The Forth Road Bridge 10K is an exceedingly popular race organised by Pitreavie AAC. Now in its 9th year, the race fills up quickly, with a huge waiting list for one of its 400 places. Its popularity is no doubt down to the slightly unusual route (how often do most of us get a chance to race across one of Scotland’s iconic landmarks?) and, of course, every runner’s highlight – the post-race spread!
The race begins at North Queensferry Community Centre and after parking the car there was a bit of time to catch up with club mates and familiar faces from the race circuit before everyone began to gather at the start line. The Community Centre is actually at an elevation slightly above that of the bridge and for the first mile or so the route goes predominantly downhill, making it all too easy to set off too quickly and then pay for it when, inevitably, the route climbs uphill to join the main road and reach the bridge itself!
Although I’ve driven over the Forth Road Bridge more times than I could possibly count, I’ve never actually crossed it on foot and I’ll admit to a degree of trepidation about this part of the course. Naturally, I was looking forward to the spectacular views and was pleased that today was such a clear day, enabling me to see far down the Fife coastline in one direction and far out towards the sea in the other. My anxiety, however, stemmed not from the fact that the camber of the bridge means running at an incline for some distance, but the fact that it is a suspension bridge.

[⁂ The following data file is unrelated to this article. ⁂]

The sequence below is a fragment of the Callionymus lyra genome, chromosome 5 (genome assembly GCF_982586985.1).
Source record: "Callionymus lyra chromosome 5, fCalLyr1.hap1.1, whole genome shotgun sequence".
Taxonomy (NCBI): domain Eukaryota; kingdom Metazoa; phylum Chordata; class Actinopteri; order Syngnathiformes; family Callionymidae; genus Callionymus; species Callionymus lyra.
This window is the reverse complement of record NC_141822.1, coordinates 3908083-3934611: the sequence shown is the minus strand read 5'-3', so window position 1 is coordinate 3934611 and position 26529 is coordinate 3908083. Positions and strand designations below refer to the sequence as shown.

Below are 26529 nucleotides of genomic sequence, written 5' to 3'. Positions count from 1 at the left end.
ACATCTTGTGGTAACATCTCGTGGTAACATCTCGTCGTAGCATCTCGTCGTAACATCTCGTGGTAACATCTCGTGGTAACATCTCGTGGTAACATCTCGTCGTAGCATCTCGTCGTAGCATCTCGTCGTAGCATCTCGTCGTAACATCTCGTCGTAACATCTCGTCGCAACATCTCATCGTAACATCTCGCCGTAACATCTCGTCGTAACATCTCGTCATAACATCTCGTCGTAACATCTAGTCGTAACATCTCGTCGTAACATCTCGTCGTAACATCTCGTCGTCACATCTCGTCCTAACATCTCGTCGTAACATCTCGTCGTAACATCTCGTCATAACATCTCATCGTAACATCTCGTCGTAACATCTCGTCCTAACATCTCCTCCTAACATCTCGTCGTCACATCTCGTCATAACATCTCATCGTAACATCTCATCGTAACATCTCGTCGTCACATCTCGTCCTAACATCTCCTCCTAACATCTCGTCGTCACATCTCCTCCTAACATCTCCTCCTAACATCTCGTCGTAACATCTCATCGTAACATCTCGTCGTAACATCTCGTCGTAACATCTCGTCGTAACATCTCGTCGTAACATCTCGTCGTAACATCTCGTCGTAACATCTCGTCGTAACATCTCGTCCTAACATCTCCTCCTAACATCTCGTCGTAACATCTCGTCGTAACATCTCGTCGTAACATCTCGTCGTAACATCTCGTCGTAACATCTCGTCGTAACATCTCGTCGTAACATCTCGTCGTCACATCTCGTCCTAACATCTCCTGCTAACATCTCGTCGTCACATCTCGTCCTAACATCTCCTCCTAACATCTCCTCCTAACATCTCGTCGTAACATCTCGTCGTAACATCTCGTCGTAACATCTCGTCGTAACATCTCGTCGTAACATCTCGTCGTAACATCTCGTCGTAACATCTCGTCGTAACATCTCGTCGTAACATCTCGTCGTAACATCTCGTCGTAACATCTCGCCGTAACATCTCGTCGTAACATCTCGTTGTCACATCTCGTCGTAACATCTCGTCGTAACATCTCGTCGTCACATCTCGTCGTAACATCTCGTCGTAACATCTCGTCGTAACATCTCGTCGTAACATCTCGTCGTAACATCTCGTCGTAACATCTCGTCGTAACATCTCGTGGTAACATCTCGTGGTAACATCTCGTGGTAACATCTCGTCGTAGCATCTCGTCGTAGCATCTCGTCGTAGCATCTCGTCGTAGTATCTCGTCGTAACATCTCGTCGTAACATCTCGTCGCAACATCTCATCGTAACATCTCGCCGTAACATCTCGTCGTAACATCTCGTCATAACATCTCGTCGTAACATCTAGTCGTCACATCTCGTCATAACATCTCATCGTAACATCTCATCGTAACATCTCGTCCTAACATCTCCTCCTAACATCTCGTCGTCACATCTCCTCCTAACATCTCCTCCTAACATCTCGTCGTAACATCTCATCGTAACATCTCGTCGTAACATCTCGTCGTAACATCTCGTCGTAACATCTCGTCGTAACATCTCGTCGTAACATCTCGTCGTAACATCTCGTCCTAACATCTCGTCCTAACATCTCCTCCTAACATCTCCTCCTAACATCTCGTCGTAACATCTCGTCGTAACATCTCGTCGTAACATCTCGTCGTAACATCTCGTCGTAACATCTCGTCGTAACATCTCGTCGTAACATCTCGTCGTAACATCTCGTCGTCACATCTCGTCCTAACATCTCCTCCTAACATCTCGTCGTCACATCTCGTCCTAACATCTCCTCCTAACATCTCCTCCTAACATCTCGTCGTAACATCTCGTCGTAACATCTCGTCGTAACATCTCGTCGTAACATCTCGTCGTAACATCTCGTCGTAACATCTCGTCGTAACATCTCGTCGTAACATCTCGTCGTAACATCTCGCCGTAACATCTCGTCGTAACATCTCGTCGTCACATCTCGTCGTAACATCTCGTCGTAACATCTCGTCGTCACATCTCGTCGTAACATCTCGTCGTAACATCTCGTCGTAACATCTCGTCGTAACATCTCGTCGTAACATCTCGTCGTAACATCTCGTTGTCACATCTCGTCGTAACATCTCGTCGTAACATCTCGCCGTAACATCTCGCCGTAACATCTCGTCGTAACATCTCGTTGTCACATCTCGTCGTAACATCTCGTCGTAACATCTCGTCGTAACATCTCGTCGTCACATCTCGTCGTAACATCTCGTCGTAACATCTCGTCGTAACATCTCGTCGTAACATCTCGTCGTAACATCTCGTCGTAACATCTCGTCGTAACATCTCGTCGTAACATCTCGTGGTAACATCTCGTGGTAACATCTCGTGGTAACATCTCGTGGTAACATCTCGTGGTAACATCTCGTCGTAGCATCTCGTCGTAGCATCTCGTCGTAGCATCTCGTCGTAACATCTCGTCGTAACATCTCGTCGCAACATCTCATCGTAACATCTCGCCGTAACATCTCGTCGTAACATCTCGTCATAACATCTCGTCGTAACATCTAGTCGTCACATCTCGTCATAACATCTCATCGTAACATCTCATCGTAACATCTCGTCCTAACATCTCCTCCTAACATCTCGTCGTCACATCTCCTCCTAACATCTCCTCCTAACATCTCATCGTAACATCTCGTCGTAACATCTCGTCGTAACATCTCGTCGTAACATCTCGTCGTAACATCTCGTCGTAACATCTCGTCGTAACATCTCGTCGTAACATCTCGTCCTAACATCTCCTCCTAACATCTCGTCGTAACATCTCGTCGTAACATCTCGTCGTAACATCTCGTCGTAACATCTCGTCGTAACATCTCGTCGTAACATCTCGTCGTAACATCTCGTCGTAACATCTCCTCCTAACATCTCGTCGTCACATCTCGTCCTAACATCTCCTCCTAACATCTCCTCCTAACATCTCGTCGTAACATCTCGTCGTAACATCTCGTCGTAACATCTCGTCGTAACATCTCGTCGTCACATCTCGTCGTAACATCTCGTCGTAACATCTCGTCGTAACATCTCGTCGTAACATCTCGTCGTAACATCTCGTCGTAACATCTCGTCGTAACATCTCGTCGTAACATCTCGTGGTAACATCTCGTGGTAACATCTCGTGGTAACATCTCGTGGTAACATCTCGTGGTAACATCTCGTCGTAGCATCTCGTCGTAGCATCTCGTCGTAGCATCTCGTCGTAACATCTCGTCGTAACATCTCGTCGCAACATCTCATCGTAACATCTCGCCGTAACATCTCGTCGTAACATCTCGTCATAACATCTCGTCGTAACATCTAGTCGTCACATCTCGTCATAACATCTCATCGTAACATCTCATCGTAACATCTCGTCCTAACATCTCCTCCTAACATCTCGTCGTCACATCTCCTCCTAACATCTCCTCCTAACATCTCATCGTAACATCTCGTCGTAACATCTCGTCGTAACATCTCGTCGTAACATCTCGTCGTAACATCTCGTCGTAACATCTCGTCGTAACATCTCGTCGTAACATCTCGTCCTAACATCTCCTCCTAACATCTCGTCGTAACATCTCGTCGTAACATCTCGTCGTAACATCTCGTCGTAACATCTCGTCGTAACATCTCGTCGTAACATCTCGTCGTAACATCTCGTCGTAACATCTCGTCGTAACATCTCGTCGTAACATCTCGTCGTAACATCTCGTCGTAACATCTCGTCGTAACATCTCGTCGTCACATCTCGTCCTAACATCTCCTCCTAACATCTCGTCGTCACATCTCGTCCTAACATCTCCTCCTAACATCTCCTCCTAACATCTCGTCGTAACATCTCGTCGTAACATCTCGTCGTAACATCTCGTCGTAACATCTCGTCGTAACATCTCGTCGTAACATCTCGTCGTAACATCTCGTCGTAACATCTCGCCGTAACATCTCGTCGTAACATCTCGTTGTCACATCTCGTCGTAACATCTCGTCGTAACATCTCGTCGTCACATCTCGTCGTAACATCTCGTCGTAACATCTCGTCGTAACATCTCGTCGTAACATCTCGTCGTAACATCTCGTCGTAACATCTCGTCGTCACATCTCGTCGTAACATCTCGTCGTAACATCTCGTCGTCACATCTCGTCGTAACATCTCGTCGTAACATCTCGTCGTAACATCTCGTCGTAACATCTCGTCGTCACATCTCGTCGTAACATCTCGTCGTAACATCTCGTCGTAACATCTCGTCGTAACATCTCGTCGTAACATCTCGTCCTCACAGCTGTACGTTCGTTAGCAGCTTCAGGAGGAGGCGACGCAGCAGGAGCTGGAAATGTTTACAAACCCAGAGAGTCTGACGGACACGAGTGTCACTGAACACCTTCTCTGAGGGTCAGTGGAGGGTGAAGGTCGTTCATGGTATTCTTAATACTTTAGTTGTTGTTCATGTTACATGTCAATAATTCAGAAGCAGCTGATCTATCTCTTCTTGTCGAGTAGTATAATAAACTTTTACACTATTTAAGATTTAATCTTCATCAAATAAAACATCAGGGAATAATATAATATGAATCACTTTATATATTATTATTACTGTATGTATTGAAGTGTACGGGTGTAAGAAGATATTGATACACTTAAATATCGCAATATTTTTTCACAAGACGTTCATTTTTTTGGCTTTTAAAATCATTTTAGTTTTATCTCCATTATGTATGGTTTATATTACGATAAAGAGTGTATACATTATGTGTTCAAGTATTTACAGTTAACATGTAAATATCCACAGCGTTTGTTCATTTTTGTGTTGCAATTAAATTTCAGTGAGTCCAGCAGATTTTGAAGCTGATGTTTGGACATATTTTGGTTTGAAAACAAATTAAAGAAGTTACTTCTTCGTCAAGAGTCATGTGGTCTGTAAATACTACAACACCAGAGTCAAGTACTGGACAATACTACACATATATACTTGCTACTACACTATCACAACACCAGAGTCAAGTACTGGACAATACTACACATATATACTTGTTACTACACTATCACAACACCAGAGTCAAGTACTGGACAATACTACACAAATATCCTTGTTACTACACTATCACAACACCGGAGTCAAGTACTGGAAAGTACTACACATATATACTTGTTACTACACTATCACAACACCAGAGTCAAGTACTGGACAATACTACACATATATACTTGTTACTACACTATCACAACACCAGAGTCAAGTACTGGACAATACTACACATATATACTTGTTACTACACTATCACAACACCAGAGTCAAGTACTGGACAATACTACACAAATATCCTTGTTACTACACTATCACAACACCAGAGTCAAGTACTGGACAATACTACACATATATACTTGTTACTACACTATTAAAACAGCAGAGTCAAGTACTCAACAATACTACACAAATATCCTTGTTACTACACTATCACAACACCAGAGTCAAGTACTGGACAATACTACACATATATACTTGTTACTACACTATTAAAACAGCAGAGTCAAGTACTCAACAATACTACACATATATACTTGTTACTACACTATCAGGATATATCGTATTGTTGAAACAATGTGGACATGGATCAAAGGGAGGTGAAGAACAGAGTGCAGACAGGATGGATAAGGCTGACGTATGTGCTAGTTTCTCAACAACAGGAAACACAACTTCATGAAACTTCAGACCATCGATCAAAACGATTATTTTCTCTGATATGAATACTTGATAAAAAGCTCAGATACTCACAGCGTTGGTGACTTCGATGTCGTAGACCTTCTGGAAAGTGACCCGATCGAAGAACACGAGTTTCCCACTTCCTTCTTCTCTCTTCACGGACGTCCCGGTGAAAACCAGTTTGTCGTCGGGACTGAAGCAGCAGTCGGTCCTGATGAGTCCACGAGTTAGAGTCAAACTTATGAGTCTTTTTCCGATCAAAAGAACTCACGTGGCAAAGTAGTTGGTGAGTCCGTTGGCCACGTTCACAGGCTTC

My fear of suspension bridges can be traced back to my Primary 1 class trip to Pitlochry (we knew how to party in the 80s!) where we had to walk across a reasonably short suspension bridge. Of course this meant all those pesky boys in the class ran gleefully across, taking great delight in bouncing up and down to terrify the girls. I’ve never quite gotten over this, so the thought of running across a much longer suspension bridge, a bridge on which I have found myself stationary in the car and filled with dread as I felt the bridge moving, yes moving, underneath me, did nothing to calm my nerves!
Fortunately it was not too windy today and I was pleasantly surprised to discover that because I was constantly moving, I did not really feel any movement from the bridge. It was still quite an odd sensation for the first few minutes but I soon knuckled down to the task in hand.